by Melissa Scott
Tor, 2000, ISBN 0-312-86802-2
A book review by Elisabeth Carey
A young man, known online by the handle Keyz, has a great desire to be a writer for virtual reality entertainment sites. Unfortunately, his skills are not equal to his ambition. Not one to be daunted by such a small problem, he hacks into the system of the major Hollywood studio his parents work for, and downloads the studio's prize piece of software, an editing program that tells him how to fix his rather pedestrian creation so that it becomes a runaway hit, attracting enormous attention and amazing rumors, and not incidentally the attention of the studio whose software he stole. The studio, alas, has a take no prisoners, shoot first and ask questions later, attitude towards people who hack into its system and steal this particular program. Or rather, its president does; the head of security is considerably saner and would like to offer a deal which would make it not completely stupid for Keyz to turn himself in rather than selling the program and going underground, but the head of security is overruled.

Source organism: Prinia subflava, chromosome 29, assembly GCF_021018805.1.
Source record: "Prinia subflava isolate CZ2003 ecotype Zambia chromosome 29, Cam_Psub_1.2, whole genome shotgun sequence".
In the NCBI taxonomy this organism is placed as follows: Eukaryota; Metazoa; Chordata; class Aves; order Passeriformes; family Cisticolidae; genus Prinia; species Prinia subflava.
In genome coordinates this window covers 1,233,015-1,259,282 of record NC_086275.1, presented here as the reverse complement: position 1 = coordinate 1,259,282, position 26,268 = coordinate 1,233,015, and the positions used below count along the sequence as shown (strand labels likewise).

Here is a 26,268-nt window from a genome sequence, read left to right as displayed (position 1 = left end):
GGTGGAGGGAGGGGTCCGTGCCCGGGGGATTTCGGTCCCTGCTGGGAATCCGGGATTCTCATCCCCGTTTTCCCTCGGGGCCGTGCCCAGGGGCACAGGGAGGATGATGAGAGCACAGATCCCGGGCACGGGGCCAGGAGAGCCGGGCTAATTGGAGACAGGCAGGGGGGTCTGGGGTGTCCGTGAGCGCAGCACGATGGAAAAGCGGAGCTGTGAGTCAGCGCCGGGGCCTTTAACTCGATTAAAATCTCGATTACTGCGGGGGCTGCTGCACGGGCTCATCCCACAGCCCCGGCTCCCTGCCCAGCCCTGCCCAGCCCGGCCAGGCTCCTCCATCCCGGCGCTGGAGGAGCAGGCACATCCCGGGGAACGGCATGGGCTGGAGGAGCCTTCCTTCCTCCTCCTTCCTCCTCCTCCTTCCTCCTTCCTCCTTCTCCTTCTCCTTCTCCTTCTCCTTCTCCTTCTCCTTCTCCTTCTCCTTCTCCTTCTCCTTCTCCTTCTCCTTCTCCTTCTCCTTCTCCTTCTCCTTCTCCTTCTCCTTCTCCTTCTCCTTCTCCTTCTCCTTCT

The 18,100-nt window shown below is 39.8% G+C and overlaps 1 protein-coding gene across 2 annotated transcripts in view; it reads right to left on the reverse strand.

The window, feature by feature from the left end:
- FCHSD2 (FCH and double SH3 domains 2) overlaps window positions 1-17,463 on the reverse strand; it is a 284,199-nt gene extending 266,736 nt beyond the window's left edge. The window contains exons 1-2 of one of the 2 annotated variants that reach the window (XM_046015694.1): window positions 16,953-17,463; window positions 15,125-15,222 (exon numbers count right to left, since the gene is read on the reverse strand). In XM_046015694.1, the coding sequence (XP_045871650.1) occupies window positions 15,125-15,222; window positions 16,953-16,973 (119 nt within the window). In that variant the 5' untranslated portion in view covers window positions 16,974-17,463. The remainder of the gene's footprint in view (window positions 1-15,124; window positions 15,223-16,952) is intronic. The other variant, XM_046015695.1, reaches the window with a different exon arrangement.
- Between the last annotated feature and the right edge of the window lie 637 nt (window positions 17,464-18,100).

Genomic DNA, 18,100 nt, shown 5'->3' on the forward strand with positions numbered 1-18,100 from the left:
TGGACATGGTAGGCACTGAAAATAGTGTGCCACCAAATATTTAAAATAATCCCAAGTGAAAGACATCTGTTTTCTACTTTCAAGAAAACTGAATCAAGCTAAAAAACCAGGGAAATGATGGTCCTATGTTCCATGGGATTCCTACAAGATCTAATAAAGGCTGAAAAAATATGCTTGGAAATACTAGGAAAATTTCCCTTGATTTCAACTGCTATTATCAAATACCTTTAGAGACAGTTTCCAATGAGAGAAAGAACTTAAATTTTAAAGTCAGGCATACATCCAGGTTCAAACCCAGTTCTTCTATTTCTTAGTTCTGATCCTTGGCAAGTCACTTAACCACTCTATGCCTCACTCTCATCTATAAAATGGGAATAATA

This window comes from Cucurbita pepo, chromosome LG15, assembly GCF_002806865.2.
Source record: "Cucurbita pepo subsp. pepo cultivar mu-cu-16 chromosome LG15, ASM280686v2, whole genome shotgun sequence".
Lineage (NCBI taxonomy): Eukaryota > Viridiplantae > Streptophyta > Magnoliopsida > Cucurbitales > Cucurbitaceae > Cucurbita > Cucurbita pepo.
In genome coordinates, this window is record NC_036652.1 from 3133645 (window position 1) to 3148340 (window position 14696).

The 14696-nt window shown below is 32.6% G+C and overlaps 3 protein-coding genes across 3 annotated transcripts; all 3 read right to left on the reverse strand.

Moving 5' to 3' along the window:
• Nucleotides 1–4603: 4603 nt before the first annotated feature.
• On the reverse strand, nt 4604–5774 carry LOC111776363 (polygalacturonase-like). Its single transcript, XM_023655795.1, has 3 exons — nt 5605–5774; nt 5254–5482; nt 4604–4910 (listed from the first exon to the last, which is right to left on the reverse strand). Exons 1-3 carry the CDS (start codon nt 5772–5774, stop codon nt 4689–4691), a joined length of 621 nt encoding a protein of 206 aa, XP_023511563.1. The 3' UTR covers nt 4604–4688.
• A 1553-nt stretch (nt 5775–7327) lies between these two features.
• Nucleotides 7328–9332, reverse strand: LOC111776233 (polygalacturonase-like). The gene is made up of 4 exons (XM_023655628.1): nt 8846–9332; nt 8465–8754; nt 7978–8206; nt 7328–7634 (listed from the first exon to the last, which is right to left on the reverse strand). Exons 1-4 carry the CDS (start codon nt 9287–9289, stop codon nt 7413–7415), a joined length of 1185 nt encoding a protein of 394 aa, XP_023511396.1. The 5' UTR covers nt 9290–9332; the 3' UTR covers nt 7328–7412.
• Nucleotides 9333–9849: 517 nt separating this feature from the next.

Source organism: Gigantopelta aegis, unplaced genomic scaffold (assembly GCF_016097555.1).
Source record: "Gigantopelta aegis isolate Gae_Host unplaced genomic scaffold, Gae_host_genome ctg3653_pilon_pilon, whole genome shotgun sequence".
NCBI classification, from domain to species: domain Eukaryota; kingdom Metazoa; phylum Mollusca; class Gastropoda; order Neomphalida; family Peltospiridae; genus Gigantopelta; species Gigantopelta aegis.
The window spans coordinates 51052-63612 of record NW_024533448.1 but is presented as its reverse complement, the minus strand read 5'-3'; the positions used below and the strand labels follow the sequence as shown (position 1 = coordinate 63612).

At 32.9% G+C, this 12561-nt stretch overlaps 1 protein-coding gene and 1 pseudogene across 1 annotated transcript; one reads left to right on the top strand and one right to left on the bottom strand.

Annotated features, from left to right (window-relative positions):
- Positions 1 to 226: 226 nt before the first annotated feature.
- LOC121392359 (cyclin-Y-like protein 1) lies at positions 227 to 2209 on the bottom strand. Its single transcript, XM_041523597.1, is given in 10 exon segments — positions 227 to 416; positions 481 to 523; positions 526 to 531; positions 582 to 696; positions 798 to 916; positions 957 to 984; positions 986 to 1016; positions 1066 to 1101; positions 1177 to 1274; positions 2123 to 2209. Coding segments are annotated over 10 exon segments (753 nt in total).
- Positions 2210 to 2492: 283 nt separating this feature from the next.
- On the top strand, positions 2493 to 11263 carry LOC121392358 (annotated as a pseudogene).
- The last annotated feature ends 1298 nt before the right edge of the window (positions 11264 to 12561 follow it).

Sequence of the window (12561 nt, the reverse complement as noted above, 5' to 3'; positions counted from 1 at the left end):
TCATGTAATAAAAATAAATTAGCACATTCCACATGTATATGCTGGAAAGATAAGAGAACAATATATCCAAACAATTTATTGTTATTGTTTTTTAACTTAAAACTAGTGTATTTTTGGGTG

Tin Lizzy, a designer for the website that hosted Keyz' work until it got too hot to touch, somewhat unwillingly and altogether unwisely, decides to help the kid go underground and find a way out of his troubles.
It's utterly unambiguous who are the good guys and the bad guys here, but both the world they move in, and most of the major characters, except the Chief Bad Guy, are reasonably complex and interesting. There's also a good bit of humor, here, and our first introduction to Tin Lizzy, which includes an explanation of the Colors Diet, is almost worth the price of admission by itself.